• the practice is covered by an exception from the ban
    • good reason can be shown for the differential treatment (‘objective justification’)

    The ban on age discrimination is designed to ensure that the new law prohibits only harmful treatment that results in genuinely unfair discrimination because of age. It does not outlaw the many instances of different treatment that are justifiable or beneficial.

    You can read the original consultation on the archived Government Equalities Office website.

    There is an overview of how the ban works and tailored guides for small businesses, private clubs and the holiday sector in the Equality Act guidance.

    Age discrimination: exceptions

    The government response to the consultation includes the draft Exceptions Order. You can also read the impact assessment.

    Exceptions under the Order are:

    • age-based concessions
    • age-related holidays
    • age verification
    • clubs and associations concessions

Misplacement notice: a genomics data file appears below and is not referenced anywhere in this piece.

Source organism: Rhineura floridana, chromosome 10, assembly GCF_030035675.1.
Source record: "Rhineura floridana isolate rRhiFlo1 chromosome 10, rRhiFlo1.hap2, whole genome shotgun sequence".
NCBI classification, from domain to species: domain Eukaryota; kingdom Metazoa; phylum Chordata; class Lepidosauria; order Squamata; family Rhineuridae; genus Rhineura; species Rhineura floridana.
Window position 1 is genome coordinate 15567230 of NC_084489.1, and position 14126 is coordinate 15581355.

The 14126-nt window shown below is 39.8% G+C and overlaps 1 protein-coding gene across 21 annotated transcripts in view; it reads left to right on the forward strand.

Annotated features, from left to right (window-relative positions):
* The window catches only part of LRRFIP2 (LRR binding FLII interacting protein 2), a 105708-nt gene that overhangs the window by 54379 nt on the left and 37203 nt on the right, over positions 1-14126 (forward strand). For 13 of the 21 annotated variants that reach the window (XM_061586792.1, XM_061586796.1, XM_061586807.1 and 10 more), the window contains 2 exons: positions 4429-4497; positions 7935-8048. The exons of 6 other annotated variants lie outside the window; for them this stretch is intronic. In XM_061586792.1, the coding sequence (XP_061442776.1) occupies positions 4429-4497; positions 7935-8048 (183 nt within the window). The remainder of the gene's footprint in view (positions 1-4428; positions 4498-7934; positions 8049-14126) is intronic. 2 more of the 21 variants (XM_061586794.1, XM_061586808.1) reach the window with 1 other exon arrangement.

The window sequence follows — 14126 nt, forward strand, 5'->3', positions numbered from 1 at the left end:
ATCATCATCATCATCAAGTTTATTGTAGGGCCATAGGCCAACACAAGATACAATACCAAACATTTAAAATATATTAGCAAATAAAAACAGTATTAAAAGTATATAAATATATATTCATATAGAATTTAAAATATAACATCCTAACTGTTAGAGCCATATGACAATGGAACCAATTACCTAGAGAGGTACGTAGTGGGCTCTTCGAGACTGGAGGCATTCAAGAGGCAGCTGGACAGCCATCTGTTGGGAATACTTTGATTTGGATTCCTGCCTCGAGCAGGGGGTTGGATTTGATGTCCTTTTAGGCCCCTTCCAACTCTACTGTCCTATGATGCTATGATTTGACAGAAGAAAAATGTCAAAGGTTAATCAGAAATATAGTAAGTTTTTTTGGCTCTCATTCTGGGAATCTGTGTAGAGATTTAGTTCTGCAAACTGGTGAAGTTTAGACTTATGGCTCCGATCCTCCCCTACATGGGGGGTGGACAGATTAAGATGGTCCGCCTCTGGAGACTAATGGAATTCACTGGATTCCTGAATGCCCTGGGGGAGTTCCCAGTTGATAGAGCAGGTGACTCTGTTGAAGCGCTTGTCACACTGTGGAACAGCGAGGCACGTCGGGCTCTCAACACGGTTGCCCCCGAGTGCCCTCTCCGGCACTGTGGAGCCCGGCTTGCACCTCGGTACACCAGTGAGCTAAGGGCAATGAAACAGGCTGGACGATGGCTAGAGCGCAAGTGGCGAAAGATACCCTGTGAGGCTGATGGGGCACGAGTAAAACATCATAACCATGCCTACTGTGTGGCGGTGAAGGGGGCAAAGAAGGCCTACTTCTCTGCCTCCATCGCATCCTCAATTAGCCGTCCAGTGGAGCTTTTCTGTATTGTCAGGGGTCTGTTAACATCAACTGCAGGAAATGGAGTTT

• financial services
    • immigration
    • residential park homes
    • sport

    These specific exceptions are in addition to:

    • general exceptions already allowed by the Act
    • positive action measures
    • ‘objective justification’

    There are no specific exceptions to the ban on age discrimination for health or social care services. This means that any age-based practices by the NHS and social care organisations need to be objectively justified, if challenged.

    Public sector Equality Duty

    The public sector Equality Duty came into force across Great Britain on 5 April 2011. It means that public bodies have to consider all individuals when carrying out their day-to-day work – in shaping policy, in delivering services and in relation to their own employees.

    It also requires that public bodies have due regard to the need to:

    • eliminate discrimination
    • advance equality of opportunity
    • foster good relations between different people when carrying out their activities

    Who the Equality Duty applies to